Late fall or early spring tillage: Many pests over-winter in the crop debris of host plants or in the soil around host plants. Tilling can disrupt pest habitats.

Water stream: A strong hose spray may temporarily dislodge mites, aphids and other pests. Be careful not to damage plants.

Hand picking: Pick off adult and immature insects and egg masses. Pests can be squashed or dropped into a jar of soapy water.

Grow pest resistant or tolerant plants: Check with the nursery or gardening catalogs when selecting plants for those with resistance or tolerance to pests and diseases. Many native plants are good choices.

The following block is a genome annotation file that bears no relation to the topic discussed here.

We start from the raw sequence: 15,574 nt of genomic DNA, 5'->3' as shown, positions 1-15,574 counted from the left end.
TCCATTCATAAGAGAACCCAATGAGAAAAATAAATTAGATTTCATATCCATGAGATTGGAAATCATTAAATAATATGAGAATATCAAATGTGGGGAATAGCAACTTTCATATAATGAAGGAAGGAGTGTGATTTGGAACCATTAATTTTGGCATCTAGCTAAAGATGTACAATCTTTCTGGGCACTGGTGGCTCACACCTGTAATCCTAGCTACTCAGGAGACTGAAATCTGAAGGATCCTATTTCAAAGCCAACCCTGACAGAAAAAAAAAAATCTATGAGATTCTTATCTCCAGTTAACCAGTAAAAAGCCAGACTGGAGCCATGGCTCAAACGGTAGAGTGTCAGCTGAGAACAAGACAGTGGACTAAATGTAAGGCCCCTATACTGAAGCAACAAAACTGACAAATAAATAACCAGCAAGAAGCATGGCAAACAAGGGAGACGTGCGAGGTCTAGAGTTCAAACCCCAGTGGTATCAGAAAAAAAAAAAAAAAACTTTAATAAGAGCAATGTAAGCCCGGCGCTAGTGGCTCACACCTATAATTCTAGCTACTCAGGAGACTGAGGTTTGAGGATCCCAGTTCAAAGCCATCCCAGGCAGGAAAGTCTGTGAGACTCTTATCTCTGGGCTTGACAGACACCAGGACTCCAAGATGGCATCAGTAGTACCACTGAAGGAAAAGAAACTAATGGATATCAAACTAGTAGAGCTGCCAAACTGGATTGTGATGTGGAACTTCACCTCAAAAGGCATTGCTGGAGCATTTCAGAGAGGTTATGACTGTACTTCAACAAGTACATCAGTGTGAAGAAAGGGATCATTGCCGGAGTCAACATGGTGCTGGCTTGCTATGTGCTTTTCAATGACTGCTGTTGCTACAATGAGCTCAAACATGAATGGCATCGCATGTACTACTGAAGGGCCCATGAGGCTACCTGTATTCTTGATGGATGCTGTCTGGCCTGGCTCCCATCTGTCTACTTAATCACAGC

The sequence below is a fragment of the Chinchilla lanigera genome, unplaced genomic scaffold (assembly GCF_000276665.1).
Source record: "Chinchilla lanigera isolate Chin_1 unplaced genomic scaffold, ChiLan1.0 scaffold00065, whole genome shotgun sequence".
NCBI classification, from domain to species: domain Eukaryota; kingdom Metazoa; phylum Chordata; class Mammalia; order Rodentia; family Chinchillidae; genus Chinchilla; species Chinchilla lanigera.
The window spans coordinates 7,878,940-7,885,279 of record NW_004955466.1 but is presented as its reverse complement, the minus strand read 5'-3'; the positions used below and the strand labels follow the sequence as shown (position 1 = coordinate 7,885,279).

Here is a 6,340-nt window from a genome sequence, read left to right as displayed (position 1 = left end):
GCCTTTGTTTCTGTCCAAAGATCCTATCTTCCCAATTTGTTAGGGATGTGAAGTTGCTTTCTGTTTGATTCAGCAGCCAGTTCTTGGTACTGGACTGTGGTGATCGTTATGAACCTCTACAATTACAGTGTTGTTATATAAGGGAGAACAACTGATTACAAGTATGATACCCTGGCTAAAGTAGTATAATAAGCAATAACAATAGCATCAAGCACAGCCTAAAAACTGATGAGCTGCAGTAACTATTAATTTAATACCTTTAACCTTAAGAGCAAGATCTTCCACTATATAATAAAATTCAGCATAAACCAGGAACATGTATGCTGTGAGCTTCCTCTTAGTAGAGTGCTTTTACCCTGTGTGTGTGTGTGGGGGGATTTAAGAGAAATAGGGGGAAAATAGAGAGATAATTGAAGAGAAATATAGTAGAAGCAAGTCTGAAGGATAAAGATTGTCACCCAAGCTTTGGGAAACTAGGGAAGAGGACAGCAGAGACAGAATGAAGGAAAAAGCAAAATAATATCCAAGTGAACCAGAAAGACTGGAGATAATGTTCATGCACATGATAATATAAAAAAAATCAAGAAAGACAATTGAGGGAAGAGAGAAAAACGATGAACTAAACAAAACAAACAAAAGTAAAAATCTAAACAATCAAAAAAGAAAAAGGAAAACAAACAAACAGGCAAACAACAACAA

Do not overfertilize: Aphids and spider mites will produce more young on overfertilized plants.

Barriers: A floating row cover is an excellent material for excluding insect pests. Other examples are paper collars for cut-worms and diatomaceous earth for slugs.

Rotation: Rotate crops that are prone to pests and diseases. However, it is often very difficult to rotate away from disease problems in small gardens that over-winter in soil or garden debris.



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How to Decide When to Take Action Against a Pest, Disease, or Environmental Problem

  1. In general you have less time to make a control decision on seedlings, transplants, and newly planted trees and shrubs. Many pests and diseases do not need to be controlled on older or mature plants. For environmental problems, the site and/or cultural conditions may need to be modified to correct the problem.